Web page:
Discovering the History of Women in Public

Assistant professor, American and New England Studies and the Department of the History of Art and Architecture, Boston University

In his novels Spook Country and Zero History, Bruce Sterling popularized the idea of locative art—digital art tied to specific locations—using GPS and internet-connected devices. He imagines a viewer of locative art holding up a smartphone and seeing on its screen what is in front of him or her, with an overlay of artwork such as rows of crosses, flying squid, or an actor depicting Scott Fitzgerald.

I also make use of possibilities opened up by mobile smart technology in my San Francisco walking tour, which explores how turn-of-the-century women made use of San Francisco’s downtown in their fight for the vote. I don’t have the programming ability to overlay virtual reality in the mode of Sterling’s imagined locative artists. However, clicking any link on the tour map presents users with not just words that allow them to understand what this place was historically, but also images of what each place looked like that they can imaginatively layer over what they see in front of them. A few even include sound links, so that as a user stands at Newspaper Corners (Kearny, Geary, and Market Streets), he or she can hear Luisa Tetrazzini singing “The Last Rose of Summer” just as she did at that location on Christmas Eve in 1910 to celebrate the rebirth of San Francisco after the devastating earthquake and fire of 1906.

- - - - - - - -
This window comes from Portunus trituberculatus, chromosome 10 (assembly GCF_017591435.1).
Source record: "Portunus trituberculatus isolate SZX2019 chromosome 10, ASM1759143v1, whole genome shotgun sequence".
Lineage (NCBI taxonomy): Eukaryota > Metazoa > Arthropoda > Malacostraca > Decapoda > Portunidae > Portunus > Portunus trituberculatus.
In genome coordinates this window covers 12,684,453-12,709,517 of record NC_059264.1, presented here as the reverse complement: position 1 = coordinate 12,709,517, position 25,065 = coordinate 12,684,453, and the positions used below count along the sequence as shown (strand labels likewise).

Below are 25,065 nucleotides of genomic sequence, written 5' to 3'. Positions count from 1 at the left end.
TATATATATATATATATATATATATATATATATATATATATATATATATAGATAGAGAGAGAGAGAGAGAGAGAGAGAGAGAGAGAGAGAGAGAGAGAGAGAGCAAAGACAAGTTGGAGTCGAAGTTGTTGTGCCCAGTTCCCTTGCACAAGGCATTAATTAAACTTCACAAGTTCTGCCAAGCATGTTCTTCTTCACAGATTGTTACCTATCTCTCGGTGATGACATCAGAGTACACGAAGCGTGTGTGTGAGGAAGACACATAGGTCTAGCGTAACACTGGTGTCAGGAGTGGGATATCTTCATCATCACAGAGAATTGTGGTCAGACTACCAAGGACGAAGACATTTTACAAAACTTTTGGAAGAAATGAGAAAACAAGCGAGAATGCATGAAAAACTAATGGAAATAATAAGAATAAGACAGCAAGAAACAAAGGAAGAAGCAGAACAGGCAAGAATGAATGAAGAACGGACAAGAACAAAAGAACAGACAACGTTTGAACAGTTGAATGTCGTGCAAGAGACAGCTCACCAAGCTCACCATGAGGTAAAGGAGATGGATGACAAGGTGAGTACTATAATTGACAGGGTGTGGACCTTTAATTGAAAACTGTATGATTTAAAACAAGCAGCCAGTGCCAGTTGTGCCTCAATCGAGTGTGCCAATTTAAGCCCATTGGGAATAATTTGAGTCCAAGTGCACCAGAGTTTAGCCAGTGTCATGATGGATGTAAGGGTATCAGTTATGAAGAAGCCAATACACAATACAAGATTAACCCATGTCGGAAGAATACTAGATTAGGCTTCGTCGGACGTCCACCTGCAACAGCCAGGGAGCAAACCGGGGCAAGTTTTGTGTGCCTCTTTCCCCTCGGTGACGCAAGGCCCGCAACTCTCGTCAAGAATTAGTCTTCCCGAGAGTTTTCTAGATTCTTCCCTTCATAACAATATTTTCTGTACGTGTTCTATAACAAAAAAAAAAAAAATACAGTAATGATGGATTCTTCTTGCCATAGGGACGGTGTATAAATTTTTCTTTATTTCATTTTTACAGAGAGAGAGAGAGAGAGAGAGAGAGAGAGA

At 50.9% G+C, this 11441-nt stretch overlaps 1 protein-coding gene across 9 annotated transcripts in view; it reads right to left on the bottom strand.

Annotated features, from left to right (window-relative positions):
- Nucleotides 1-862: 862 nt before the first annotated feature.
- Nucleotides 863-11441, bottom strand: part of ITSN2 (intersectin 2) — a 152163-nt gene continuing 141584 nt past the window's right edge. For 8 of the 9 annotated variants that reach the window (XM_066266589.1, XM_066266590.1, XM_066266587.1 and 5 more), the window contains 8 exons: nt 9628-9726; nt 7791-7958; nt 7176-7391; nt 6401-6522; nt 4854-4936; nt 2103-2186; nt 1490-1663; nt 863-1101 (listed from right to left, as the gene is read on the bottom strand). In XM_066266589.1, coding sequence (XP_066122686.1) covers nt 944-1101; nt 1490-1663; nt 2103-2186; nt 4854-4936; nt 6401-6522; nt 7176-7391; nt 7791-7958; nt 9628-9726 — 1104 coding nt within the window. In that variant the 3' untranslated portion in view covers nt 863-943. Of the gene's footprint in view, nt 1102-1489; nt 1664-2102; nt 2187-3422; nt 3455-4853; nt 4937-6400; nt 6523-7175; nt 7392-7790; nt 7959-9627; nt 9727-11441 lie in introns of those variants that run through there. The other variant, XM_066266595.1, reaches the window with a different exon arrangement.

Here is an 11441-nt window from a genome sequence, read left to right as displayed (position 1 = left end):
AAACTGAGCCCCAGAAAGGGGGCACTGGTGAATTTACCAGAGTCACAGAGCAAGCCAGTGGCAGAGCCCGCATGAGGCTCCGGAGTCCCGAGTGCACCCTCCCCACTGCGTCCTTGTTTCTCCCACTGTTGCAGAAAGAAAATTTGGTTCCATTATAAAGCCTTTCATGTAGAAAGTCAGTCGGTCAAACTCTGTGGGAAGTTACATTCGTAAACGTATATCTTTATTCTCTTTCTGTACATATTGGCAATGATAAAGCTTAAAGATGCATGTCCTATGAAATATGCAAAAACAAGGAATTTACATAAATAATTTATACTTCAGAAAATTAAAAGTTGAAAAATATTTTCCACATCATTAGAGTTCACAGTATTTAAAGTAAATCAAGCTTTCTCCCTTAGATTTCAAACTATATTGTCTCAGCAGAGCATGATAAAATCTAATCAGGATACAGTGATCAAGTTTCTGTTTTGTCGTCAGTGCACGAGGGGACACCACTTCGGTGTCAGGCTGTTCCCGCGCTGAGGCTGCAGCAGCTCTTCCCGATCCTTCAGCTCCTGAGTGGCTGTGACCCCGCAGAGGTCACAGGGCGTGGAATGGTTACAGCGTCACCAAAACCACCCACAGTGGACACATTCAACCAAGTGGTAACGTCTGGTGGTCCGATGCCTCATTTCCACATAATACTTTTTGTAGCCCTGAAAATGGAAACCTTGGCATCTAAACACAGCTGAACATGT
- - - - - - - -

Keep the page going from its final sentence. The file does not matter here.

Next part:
I am very excited about the ways that mobile internet-enabled technology and locative media can help make history alive. All places are deeply layered with history. Some of that history is embedded in the built environment, something I found revelatory when I learned about American vernacular architecture and cultural landscapes and began to understand how to read the built environment to see when a place was settled, by whom, and for what purposes. In my book, Women and the Everyday City, I explore how those ordinary buildings and landscapes are also embedded with the history of gender ideology and women’s experiences. My walking tour unpacks some of that history by informing its users how women at the turn of the century used San Francisco’s downtown and how they reinvented its everyday spaces as political space in their successful fight to gain the vote 100 years ago.

Guided walking tours provide a wonderful way to unpack some of the history embedded in a place. Our memories of memoirs, novels, and history books also enliven our understanding of the history of a place. Locative media like my online tour can add more layers to our experience of place, giving us a place-specific window into the past. With history in our pockets, we can connect the present and the past through our experience of place.


Jessica Ellen Sewell is author of Women and the Everyday City: Public Space in San Francisco, 1890-1915. She will be reading from her book this Thursday, Feb. 10th, at 7PM at Bluestockings in NY.

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